We must start employing people and outsourcing every last thing—even the stuff we enjoy.
We’re told we must create endless products and services and write a bazillion books and sell more copies than anyone else, ever. And we must grind ourselves into the ground along the way.
Or what the hell are we even doing?
Here’s what I believe: not all growth is good. Not all growth is healthy.
Some growth is like a rotting badger on the side of the road: getting bigger on the outside, but the inside is a sad seething mass of virulent decay.
I was obsessed with growth for so long and it made me miserable. I was like that rotting badger, only with marginally better hair.
On the outside, I was matching what the internet told me: grow everything as fast as possible. On the inside, I was miserable, scratchy, wrong. This kind of growth and ambition wasn’t me. I didn’t fit.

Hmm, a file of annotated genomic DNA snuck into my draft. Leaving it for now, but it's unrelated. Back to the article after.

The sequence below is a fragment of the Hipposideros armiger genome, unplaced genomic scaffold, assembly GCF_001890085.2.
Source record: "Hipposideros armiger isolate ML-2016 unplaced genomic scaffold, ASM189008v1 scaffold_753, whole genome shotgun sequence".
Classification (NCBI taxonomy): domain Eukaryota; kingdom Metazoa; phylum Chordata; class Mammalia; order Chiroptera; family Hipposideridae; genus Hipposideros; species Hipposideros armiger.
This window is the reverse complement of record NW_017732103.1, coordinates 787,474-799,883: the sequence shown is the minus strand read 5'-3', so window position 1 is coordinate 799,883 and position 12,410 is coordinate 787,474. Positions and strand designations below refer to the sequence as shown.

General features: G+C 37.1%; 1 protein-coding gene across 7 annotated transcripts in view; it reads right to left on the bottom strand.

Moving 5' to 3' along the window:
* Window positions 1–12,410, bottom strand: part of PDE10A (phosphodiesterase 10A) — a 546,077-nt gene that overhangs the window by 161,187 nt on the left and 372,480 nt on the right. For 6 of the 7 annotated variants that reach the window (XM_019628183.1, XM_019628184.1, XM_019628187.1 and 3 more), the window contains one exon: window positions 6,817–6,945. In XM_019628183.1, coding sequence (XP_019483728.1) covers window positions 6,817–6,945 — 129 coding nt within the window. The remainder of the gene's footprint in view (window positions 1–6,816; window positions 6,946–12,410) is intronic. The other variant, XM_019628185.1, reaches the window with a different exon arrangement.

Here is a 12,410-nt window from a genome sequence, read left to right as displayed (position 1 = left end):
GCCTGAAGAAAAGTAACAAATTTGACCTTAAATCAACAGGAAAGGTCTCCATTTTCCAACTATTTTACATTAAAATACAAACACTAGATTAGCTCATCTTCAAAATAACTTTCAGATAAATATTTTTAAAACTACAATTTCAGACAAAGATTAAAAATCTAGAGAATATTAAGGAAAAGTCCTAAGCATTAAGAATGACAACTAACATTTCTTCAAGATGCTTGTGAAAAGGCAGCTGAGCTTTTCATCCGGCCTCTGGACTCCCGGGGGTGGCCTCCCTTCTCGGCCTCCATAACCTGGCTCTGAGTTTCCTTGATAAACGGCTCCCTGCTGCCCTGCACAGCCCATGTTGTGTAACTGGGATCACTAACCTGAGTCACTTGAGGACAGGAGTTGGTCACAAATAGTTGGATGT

But I couldn’t find anyone to tell me who I was and what I wanted was okay—because the loud voices drown everything else out.
Let me ask you now: what do you want? Really? Stop for a moment. Stop scrolling and really thing about this. Grab a pen and a piece of paper and scribble down the first thoughts that come into your head when I ask you this:
What do you really want from your life and business?
But that’s a big question, and sometimes it’s easier to start with what you don’t want. So if you’re struggling to answer what you want, try this instead: list what you don’t want.